What is a Codec?
A codec is a standard used for encoding (compressing) or decoding (compressing) digital files. You might have heard about video/audio codecs, which consume significant bandwidth.
Why are codecs important?
Large video and audio files are complicated to deliver over the internet, given network conditions, different device processing capacities, compatibility, and download speeds. Codecs help rapidly compress and decompress media files while maintaining the original video's quality—reducing the required bandwidth and allowing multimedia files to be transmitted and accessed easily over networks.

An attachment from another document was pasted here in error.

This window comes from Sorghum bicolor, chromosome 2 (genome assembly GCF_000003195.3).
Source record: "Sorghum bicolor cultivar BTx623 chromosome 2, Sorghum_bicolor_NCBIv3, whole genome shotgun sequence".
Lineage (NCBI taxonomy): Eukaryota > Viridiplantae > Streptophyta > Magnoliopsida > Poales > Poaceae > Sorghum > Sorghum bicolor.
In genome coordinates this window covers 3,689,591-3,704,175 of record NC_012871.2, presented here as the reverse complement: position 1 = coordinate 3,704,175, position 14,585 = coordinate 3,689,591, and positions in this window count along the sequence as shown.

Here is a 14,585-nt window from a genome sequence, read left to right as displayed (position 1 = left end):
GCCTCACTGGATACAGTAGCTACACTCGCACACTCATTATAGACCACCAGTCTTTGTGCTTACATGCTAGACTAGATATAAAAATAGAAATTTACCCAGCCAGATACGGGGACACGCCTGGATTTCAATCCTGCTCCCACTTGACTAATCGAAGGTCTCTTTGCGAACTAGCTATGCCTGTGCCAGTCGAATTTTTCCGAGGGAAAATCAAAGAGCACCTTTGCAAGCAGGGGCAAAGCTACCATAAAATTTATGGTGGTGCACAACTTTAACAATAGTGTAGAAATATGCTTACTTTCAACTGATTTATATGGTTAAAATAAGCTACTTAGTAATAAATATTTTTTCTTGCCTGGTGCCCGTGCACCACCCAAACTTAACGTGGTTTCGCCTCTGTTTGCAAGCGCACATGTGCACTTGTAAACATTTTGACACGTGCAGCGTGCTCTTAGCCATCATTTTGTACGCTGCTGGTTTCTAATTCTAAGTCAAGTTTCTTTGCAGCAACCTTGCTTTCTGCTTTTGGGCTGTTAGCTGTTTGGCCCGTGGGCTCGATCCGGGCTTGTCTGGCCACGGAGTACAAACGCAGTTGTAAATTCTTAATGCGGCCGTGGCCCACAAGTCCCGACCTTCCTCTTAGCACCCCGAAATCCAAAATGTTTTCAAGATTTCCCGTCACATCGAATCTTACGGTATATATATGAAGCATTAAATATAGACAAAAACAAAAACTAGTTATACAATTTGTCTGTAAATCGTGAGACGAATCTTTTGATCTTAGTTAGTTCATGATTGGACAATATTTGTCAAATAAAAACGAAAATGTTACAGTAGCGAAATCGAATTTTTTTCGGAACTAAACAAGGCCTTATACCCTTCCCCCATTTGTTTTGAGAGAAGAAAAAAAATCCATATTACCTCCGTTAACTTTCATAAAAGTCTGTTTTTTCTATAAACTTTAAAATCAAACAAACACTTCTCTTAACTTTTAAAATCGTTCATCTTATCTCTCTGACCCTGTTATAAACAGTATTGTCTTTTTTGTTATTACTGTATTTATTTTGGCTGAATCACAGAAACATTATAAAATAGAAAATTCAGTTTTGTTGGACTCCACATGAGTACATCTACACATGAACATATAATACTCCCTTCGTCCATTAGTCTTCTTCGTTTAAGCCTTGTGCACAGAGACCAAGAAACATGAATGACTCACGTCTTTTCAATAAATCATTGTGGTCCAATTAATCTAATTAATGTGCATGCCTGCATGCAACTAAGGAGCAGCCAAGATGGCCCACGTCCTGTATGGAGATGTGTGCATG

Codecs are the foundational technology for streaming media on the internet. From recording video to editing and encoding it for distribution, codecs play a key role in every step. Without codecs, multimedia streaming and downloads would take 3 to 5 times longer as compared to now.
How do codecs work?
Codecs comprise a coder to compress files and a decoder to decode files—hence, the name "codec". It acts on video and audio data at the source by encoding it into a more manageable or streamable form—which is then decoded by the target video player or platform before playback based on the information contained in that codec. This is a lossy compression process.
Most Common Audio and Video Codecs
There are a host of different codecs used with audio and video files. These include
- Video Codecs: H.264 (AVC), H.265 (HEVC), VP9, AV1, FLV, MOV.
- Audio Codecs: MP3, AAC, AC-3, WAV, WMA, Opus